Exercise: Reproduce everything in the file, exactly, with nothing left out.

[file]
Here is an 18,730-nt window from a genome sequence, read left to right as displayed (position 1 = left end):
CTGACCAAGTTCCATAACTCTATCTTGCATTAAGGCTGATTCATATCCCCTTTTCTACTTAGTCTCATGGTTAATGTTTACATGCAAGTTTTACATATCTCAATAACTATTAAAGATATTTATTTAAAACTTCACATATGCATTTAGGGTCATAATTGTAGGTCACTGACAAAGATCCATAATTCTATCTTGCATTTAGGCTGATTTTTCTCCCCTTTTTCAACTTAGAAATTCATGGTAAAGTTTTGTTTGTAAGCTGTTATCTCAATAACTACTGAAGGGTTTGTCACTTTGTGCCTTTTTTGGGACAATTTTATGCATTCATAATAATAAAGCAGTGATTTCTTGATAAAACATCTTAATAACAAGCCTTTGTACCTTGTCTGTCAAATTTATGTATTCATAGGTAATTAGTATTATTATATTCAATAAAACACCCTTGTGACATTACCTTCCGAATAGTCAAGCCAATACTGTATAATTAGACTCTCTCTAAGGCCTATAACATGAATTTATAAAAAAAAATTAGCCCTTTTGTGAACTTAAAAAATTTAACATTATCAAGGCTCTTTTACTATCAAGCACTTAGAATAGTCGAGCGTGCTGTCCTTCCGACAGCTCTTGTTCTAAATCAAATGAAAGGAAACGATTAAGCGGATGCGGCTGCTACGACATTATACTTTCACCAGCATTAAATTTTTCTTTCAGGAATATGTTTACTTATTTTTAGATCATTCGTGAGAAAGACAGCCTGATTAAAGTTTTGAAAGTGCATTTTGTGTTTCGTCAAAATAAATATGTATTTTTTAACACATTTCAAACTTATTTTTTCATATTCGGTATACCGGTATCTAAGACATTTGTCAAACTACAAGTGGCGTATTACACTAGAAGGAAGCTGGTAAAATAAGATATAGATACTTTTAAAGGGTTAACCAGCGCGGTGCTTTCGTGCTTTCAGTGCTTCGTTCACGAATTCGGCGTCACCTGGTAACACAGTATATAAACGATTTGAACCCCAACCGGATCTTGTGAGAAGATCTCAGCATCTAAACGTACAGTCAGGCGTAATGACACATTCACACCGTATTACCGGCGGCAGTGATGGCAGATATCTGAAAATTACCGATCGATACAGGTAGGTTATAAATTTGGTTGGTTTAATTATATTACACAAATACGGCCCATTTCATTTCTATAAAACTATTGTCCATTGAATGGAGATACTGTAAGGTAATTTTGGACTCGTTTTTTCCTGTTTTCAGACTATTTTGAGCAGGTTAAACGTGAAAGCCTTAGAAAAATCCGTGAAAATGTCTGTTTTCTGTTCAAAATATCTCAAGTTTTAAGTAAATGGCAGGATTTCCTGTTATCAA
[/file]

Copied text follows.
Here is an 18,730-nt window from a genome sequence, read left to right as displayed (position 1 = left end):
CTGACCAAGTTCCATAACTCTATCTTGCATTAAGGCTGATTCATATCCCCTTTTCTACTTAGTCTCATGGTTAATGTTTACATGCAAGTTTTACATATCTCAATAACTATTAAAGATATTTATTTAAAACTTCACATATGCATTTAGGGTCATAATTGTAGGTCACTGACAAAGATCCATAATTCTATCTTGCATTTAGGCTGATTTTTCTCCCCTTTTTCAACTTAGAAATTCATGGTAAAGTTTTGTTTGTAAGCTGTTATCTCAATAACTACTGAAGGGTTTGTCACTTTGTGCCTTTTTTGGGACAATTTTATGCATTCATAATAATAAAGCAGTGATTTCTTGATAAAACATCTTAATAACAAGCCTTTGTACCTTGTCTGTCAAATTTATGTATTCATAGGTAATTAGTATTATTATATTCAATAAAACACCCTTGTGACATTACCTTCCGAATAGTCAAGCCAATACTGTATAATTAGACTCTCTCTAAGGCCTATAACATGAATTTATAAAAAAAAATTAGCCCTTTTGTGAACTTAAAAAATTTAACATTATCAAGGCTCTTTTACTATCAAGCACTTAGAATAGTCGAGCGTGCTGTCCTTCCGACAGCTCTTGTTCTAAATCAAATGAAAGGAAACGATTAAGCGGATGCGGCTGCTACGACATTATACTTTCACCAGCATTAAATTTTTCTTTCAGGAATATGTTTACTTATTTTTAGATCATTCGTGAGAAAGACAGCCTGATTAAAGTTTTGAAAGTGCATTTTGTGTTTCGTCAAAATAAATATGTATTTTTTAACACATTTCAAACTTATTTTTTCATATTCGGTATACCGGTATCTAAGACATTTGTCAAACTACAAGTGGCGTATTACACTAGAAGGAAGCTGGTAAAATAAGATATAGATACTTTTAAAGGGTTAACCAGCGCGGTGCTTTCGTGCTTTCAGTGCTTCGTTCACGAATTCGGCGTCACCTGGTAACACAGTATATAAACGATTTGAACCCCAACCGGATCTTGTGAGAAGATCTCAGCATCTAAACGTACAGTCAGGCGTAATGACACATTCACACCGTATTACCGGCGGCAGTGATGGCAGATATCTGAAAATTACCGATCGATACAGGTAGGTTATAAATTTGGTTGGTTTAATTATATTACACAAATACGGCCCATTTCATTTCTATAAAACTATTGTCCATTGAATGGAGATACTGTAAGGTAATTTTGGACTCGTTTTTTCCTGTTTTCAGACTATTTTGAGCAGGTTAAACGTGAAAGCCTTAGAAAAATCCGTGAAAATGTCTGTTTTCTGTTCAAAATATCTCAAGTTTTAAGTAAATGGCAGGATTTCCTGTTATCAA